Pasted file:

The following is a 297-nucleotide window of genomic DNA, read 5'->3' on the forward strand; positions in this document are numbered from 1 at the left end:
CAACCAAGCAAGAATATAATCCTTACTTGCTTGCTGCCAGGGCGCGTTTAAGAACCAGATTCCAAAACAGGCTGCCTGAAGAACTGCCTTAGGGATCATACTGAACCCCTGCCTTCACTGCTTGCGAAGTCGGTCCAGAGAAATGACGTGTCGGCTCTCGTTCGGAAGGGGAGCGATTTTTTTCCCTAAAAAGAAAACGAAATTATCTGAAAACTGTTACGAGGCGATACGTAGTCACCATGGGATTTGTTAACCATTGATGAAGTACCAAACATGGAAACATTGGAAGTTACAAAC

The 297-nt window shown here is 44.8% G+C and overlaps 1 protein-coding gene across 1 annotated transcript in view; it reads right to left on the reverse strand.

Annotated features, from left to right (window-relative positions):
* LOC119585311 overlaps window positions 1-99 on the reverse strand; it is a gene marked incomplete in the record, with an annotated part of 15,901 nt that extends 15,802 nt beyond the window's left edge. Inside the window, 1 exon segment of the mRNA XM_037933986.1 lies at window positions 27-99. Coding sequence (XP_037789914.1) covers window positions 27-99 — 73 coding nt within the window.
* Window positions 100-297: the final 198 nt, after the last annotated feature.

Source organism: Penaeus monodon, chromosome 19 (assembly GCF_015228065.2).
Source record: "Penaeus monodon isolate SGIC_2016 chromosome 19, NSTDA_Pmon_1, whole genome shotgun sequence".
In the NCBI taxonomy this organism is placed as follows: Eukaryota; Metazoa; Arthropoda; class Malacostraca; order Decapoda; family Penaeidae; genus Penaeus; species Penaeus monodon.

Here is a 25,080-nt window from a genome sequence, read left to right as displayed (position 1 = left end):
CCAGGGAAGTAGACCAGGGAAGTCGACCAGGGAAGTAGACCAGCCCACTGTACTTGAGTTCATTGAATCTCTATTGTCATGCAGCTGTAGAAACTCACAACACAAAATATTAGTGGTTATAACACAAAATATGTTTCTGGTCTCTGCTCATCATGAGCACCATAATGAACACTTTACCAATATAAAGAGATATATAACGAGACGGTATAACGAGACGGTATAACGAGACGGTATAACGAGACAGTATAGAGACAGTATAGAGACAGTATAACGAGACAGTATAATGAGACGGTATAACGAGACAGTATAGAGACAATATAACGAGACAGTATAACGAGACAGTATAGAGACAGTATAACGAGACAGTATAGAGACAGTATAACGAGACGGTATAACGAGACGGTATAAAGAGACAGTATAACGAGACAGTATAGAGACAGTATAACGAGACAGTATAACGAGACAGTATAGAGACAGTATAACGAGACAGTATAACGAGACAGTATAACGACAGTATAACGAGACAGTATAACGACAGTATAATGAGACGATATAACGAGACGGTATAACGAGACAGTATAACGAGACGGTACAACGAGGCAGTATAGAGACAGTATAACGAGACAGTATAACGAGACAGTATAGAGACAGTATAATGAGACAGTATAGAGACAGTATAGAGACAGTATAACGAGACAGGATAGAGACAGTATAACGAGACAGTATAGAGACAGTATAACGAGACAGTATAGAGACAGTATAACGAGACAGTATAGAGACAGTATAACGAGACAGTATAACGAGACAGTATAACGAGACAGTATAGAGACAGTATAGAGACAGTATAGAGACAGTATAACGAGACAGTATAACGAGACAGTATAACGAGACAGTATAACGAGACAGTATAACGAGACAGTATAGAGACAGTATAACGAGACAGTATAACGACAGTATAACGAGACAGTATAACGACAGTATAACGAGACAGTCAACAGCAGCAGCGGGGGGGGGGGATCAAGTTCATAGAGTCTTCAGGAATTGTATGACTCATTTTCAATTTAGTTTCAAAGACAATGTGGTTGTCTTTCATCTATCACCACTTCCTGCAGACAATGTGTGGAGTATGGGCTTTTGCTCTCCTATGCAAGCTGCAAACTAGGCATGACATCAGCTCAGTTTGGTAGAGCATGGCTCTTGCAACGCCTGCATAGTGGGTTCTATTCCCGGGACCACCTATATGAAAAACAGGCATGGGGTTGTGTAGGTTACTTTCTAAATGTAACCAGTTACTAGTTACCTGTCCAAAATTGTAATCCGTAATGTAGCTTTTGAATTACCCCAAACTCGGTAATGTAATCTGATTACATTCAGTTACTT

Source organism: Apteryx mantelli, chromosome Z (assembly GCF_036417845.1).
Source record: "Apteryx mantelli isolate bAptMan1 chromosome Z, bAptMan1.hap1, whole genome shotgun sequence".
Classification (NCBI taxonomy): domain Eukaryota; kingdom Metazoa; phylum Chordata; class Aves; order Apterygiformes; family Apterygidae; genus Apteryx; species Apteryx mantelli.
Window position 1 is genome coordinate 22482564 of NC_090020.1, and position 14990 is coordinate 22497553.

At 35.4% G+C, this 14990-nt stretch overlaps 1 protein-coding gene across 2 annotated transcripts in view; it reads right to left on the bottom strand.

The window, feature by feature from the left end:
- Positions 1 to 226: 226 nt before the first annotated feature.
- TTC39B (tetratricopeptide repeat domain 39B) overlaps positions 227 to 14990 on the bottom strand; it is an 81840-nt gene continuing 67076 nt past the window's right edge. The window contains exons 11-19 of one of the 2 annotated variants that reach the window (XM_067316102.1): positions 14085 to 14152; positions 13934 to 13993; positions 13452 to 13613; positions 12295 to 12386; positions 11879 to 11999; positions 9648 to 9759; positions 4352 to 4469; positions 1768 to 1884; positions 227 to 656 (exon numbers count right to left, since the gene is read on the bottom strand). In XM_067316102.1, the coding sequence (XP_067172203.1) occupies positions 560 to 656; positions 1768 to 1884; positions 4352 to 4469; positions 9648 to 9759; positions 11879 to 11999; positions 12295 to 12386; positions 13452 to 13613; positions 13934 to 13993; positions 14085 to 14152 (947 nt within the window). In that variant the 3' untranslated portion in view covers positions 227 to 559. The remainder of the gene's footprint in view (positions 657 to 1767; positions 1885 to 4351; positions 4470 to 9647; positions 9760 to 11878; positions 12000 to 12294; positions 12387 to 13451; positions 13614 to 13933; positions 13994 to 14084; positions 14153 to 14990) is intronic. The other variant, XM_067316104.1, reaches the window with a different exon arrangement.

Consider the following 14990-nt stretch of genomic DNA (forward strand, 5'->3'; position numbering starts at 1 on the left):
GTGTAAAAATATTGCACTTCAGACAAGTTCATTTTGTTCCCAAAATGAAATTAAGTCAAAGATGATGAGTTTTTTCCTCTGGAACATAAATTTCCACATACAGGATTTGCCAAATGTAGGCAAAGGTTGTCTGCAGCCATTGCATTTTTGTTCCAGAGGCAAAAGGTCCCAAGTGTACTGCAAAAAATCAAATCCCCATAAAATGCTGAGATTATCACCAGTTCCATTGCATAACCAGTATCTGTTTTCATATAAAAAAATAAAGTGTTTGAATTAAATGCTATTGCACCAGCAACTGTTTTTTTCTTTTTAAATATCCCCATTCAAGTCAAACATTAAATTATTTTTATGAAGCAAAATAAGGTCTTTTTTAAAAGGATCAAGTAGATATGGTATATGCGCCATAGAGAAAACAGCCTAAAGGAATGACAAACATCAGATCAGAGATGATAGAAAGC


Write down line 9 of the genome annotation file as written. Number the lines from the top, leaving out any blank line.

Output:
In the NCBI taxonomy this organism is placed as follows: Eukaryota; Metazoa; Arthropoda; class Malacostraca; order Decapoda; family Penaeidae; genus Penaeus; species Penaeus monodon.